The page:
Age 5 years by September 1 – Preparation for First Grade Enrollment
Students enrolling in the full day Kindergarten program may need to be evaluated for readiness by our Kindergarten teacher between March-June of the previous year. Academic evaluation requirements that must be met include recognition of and ability to compose all upper and lower case alphabet, knowledge of phonics of most letters, recognition of and ability to compose numbers 0-10.
Our full day Kindergarten has been designed to help prepare children who are one year away from entering First Grade or planning to repeat Kindergarten the following year. Our highly qualified, certified, and experienced Kindergarten teacher implements a wonderful scholastic program that balances unique activities with a wealth of hands-on learning opportunities and experiences. Our curriculum is designed to educate and prepare your child in various academic disciplines including reading, writing, phonics, language arts, mathematics, social sciences, and social development. A variety of teaching methods and strategies are used for instruction, including Houghton Mifflin, Zaner Bloser, Reading A-Z, and Hubbard’s Cupboard. Outdoor play is part of the daily routine to provide young students the opportunity to expend some of their energies while developing muscular strength, coordination, and motor skills. Language readiness is addressed with our reading and writing units including phonics, sight words, creative writing, research projects, and library time. Beginning math concepts and skills are developed using shapes, patterns, sorting, fractions, measurement, and addition & subtraction. Curiosity and positive self-image are stimulated and nurtured with learning centers, group instruction, one-on-one teacher time, and peer work. It is our utmost goal to communicate with parents on a regular basis, so we provide a daily email to parents including meals and activities. A strong appreciation for nature is developed during fun, educational walks around campus, and visits with our farm animals. Weekly specials in the Kindergarten program include Music and Movement, World Languages, Art, Science, Farm Education, and Physical Education.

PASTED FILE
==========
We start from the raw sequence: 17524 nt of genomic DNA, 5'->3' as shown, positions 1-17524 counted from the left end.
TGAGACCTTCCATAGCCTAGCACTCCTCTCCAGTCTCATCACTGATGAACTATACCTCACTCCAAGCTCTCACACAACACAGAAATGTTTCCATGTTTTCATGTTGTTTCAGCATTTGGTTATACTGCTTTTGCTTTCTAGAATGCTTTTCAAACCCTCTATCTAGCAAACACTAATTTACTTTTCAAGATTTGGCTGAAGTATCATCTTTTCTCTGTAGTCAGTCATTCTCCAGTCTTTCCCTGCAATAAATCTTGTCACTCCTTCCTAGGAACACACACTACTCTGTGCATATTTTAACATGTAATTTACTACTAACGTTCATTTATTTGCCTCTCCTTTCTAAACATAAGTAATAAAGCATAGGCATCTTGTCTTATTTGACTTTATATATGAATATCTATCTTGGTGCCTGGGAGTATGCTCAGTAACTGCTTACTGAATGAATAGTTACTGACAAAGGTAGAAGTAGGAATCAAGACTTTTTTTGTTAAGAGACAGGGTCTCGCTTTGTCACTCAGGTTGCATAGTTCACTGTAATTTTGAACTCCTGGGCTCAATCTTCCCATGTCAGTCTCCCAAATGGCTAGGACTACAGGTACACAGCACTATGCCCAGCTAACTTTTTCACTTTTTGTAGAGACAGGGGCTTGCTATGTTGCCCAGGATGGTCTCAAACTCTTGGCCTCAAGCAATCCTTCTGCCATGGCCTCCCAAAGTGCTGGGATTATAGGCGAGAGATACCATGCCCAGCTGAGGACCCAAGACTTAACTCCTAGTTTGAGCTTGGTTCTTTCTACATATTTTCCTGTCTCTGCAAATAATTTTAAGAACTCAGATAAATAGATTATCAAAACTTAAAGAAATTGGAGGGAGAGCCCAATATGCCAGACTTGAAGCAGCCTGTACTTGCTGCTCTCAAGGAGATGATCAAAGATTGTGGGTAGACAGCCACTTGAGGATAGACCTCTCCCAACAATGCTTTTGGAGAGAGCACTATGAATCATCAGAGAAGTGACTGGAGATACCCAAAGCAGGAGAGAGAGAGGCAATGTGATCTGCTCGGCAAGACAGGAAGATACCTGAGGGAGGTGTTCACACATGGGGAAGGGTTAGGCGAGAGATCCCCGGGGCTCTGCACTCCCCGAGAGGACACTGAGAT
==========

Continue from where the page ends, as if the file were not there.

Language—Recognition and reproduction of letters A-Z in upper and lower case, matching and orally producing letters and sounds, Identify and produce rhyming, opposite, and position-oriented words, reading and writing high frequency words, responds to discussions, asking questions for information, presents information in group, prints first and last names, illustrates and explains, personal kid-writing topics, writing sentences, using correct grammar, using expanding vocabulary.
Mathematics—Counting by 1s forward and backward, counting forward by 2s, 5s, 10s, writing numbers sequentially, reading two-digit numbers, understanding number line, reads and writes tally marks, identifying and composing 2D/3D shapes, identifies symmetrical shapes, sorting, matching objects and numbers, classifying, understanding types of measurement, understanding and using addition and subtraction, solving word problems, extending and comparing patterns, making estimations, recognizing and interpreting graphs, telling time to hour, using money and their values, understanding temperature.
Physical—Developing coordination and gross motor skills through running, jumping, skipping, galloping, hopping, and climbing, balance, alternating feet on stairs, building endurance, developing hand-eye coordination, understanding proper use of our bodies, control of fingers and wrists, pincer grip.
Mental—Learns by experimental learning and trial and error, understanding cause and effect, making reasonable estimations, finding alternate solutions, sequencing, predicting, develops short and long term memory, attention span is lengthening, role playing and pretend play, interpreting maps, recalls story details, recalls full name, age, phone number, and address.
Social—Works well independently and with others, participation in activities, understands simple commands, follows multiple-step directions, follows rules and routine, transitions well from one activity to another, completing tasks in a timely manner, manners, understanding community roles.
Emotional—Accepting guidance, seeking help, resolving conflict, developing self-control, managing personal stress appropriately.
Self-Reliance—Maintaining personal belongings, washing hands, dressing/undressing, cleaning up.